On some of the issues I cited as obstacles to my belief it just seems so plausible to attribute the dogmas to the influence of cultural prejudices rather than divine revelation.
I would deny that hell (and perhaps the opposition to contraception) would be examples of things which we would expect to find in a cultural, anthropological sense. E.g., if I knew nothing of the Bible or Christianity, I think I would be inclined to think that the wicked were annihilated rather than punished eternally. But I bow to revelation and God’s superior wisdom and goodness on this, whether or not I understand it. Much Christian sexual teaching is counter-intuitive, if we were to go by our natural inclinations.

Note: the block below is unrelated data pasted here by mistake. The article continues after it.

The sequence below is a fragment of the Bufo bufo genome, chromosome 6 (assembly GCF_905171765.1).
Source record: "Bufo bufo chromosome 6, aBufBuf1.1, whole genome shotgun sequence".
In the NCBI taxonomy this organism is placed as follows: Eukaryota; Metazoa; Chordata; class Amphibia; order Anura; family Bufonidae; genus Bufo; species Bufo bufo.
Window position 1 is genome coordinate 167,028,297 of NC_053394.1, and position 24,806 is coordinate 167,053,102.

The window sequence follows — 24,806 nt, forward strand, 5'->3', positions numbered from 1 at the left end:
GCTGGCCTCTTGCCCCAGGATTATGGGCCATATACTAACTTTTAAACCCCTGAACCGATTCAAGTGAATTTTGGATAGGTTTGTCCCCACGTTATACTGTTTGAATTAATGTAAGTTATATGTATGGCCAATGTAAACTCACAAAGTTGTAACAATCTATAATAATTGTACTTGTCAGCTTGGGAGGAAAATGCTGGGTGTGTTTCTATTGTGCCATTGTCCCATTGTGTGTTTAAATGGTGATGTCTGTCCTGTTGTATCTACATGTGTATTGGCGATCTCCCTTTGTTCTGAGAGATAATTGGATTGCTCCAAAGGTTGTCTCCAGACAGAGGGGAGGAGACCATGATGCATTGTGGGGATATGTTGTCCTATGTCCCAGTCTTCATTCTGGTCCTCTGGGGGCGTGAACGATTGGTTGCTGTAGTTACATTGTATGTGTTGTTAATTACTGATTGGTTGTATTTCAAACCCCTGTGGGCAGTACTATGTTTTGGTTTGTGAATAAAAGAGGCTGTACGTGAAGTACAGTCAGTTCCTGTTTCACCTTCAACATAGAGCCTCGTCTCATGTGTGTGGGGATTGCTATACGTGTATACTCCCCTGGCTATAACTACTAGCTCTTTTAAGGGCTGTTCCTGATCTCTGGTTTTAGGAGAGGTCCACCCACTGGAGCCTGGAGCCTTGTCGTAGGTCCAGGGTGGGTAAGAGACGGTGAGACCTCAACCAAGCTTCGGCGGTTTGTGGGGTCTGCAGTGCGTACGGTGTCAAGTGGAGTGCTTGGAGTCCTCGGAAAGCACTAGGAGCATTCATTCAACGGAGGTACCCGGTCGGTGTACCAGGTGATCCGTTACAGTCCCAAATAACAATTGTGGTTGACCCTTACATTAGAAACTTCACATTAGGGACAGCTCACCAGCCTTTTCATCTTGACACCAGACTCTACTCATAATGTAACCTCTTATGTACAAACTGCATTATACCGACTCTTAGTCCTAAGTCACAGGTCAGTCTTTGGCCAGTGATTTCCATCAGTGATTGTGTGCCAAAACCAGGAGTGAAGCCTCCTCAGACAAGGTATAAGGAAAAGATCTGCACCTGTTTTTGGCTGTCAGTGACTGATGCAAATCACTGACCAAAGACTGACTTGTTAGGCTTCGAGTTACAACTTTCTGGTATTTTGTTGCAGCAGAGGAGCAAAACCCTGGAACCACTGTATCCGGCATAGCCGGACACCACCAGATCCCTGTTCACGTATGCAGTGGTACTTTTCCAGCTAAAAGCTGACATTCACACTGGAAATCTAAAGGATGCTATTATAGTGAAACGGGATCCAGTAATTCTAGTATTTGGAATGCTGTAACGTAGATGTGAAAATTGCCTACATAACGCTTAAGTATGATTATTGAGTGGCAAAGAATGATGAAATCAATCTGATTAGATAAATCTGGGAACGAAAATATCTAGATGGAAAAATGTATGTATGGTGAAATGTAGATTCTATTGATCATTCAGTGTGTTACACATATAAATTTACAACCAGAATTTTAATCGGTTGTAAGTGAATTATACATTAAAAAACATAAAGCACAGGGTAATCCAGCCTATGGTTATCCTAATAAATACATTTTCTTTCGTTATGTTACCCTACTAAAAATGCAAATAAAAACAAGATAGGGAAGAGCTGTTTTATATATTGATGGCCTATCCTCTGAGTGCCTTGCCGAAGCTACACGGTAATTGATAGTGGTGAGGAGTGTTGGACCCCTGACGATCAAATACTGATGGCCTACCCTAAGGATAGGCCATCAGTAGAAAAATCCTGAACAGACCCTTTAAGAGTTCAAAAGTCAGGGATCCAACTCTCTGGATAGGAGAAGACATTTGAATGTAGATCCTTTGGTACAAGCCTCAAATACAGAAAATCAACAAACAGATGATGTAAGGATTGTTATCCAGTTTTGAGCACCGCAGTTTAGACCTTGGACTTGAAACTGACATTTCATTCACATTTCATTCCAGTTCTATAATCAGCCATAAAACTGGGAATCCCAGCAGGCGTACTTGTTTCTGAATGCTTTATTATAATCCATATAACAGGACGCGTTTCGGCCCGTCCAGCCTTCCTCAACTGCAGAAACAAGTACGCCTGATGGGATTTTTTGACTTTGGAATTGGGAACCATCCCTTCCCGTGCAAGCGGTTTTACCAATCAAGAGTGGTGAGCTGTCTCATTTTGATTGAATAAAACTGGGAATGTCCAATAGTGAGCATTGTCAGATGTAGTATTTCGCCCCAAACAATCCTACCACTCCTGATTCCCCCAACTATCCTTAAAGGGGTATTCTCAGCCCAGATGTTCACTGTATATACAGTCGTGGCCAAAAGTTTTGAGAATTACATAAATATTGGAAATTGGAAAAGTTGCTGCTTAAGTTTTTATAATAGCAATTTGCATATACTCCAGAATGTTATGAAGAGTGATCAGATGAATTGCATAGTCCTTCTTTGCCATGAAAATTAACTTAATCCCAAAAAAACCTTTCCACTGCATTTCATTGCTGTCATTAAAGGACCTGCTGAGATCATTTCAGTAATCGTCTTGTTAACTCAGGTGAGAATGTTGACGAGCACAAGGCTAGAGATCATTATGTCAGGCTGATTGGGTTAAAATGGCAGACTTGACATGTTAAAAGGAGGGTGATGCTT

But this will certainly require further reflection. I definitely should include Newman in my reading.
You will never regret his input. His writing is a feast of riches, both in content and the aesthetic beauty of the writing.
Chesterton implies that the history of the Church is cyclical, oscillating between apostasy and zealous orthodoxy. Why is that?
Because that is how human beings are. We tend to digress in our faith until a disaster or tragedy, or excessive hardship wakes us up. All of human history teaches us this. And Church history is no different. The heartening thing there, however, is that the Church always has this remarkable ability to revive itself from the “ashes” and the skeptical predictions of (and avid hopes for) its demise. This is ample proof of divine guidance, in my opinion. I don’t believe that the perpetuation of the Catholic Church can be explained by merely natural reasoning. It is too remarkable and implausible apart from some notion of a divine guidance and protection.
(originally from 1998)